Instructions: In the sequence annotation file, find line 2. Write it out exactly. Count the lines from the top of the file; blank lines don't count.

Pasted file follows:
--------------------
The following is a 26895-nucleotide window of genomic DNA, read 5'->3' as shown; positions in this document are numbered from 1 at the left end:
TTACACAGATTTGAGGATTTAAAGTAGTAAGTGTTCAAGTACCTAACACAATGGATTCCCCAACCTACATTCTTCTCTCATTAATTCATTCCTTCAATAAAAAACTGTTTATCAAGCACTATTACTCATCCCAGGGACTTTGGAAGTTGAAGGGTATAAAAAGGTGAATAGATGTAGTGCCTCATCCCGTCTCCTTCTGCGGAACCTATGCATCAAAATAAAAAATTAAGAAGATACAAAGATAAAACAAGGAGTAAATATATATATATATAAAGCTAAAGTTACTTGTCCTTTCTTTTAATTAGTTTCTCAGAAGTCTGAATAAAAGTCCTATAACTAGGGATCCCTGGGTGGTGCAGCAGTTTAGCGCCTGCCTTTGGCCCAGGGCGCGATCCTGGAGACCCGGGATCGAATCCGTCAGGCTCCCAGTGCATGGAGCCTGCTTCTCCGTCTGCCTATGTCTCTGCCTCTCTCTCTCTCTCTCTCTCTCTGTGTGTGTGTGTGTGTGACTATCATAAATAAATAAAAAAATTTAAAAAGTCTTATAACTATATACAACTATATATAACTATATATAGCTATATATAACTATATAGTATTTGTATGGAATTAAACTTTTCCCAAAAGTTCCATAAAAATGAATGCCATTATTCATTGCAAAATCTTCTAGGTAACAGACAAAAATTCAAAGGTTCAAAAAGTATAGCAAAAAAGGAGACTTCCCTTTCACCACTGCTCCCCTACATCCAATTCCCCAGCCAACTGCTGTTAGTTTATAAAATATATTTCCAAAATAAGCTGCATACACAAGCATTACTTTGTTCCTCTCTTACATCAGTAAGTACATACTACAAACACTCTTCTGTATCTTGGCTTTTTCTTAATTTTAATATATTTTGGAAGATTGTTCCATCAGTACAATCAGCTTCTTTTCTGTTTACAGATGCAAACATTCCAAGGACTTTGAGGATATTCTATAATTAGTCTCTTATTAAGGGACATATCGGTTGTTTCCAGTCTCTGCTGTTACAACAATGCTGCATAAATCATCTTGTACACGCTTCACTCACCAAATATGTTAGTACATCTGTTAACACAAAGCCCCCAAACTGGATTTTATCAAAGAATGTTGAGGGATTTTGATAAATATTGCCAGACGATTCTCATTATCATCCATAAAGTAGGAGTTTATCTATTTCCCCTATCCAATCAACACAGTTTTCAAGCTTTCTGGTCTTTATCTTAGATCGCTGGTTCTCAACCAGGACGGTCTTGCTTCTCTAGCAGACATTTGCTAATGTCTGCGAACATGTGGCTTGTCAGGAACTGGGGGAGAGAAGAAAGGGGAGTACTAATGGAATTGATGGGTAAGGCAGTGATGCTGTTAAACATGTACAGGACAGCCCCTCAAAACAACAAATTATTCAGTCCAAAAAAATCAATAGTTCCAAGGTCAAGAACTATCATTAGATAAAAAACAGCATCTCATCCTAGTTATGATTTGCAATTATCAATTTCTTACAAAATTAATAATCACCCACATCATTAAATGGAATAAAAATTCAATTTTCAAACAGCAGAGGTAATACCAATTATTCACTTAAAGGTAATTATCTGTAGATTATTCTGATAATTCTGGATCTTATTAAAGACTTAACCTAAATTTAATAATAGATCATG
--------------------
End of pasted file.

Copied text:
TTACACAGATTTGAGGATTTAAAGTAGTAAGTGTTCAAGTACCTAACACAATGGATTCCCCAACCTACATTCTTCTCTCATTAATTCATTCCTTCAATAAAAAACTGTTTATCAAGCACTATTACTCATCCCAGGGACTTTGGAAGTTGAAGGGTATAAAAAGGTGAATAGATGTAGTGCCTCATCCCGTCTCCTTCTGCGGAACCTATGCATCAAAATAAAAAATTAAGAAGATACAAAGATAAAACAAGGAGTAAATATATATATATATAAAGCTAAAGTTACTTGTCCTTTCTTTTAATTAGTTTCTCAGAAGTCTGAATAAAAGTCCTATAACTAGGGATCCCTGGGTGGTGCAGCAGTTTAGCGCCTGCCTTTGGCCCAGGGCGCGATCCTGGAGACCCGGGATCGAATCCGTCAGGCTCCCAGTGCATGGAGCCTGCTTCTCCGTCTGCCTATGTCTCTGCCTCTCTCTCTCTCTCTCTCTCTCTGTGTGTGTGTGTGTGTGACTATCATAAATAAATAAAAAAATTTAAAAAGTCTTATAACTATATACAACTATATATAACTATATATAGCTATATATAACTATATAGTATTTGTATGGAATTAAACTTTTCCCAAAAGTTCCATAAAAATGAATGCCATTATTCATTGCAAAATCTTCTAGGTAACAGACAAAAATTCAAAGGTTCAAAAAGTATAGCAAAAAAGGAGACTTCCCTTTCACCACTGCTCCCCTACATCCAATTCCCCAGCCAACTGCTGTTAGTTTATAAAATATATTTCCAAAATAAGCTGCATACACAAGCATTACTTTGTTCCTCTCTTACATCAGTAAGTACATACTACAAACACTCTTCTGTATCTTGGCTTTTTCTTAATTTTAATATATTTTGGAAGATTGTTCCATCAGTACAATCAGCTTCTTTTCTGTTTACAGATGCAAACATTCCAAGGACTTTGAGGATATTCTATAATTAGTCTCTTATTAAGGGACATATCGGTTGTTTCCAGTCTCTGCTGTTACAACAATGCTGCATAAATCATCTTGTACACGCTTCACTCACCAAATATGTTAGTACATCTGTTAACACAAAGCCCCCAAACTGGATTTTATCAAAGAATGTTGAGGGATTTTGATAAATATTGCCAGACGATTCTCATTATCATCCATAAAGTAGGAGTTTATCTATTTCCCCTATCCAATCAACACAGTTTTCAAGCTTTCTGGTCTTTATCTTAGATCGCTGGTTCTCAACCAGGACGGTCTTGCTTCTCTAGCAGACATTTGCTAATGTCTGCGAACATGTGGCTTGTCAGGAACTGGGGGAGAGAAGAAAGGGGAGTACTAATGGAATTGATGGGTAAGGCAGTGATGCTGTTAAACATGTACAGGACAGCCCCTCAAAACAACAAATTATTCAGTCCAAAAAAATCAATAGTTCCAAGGTCAAGAACTATCATTAGATAAAAAACAGCATCTCATCCTAGTTATGATTTGCAATTATCAATTTCTTACAAAATTAATAATCACCCACATCATTAAATGGAATAAAAATTCAATTTTCAAACAGCAGAGGTAATACCAATTATTCACTTAAAGGTAATTATCTGTAGATTATTCTGATAATTCTGGATCTTATTAAAGACTTAACCTAAATTTAATAATAGATCATG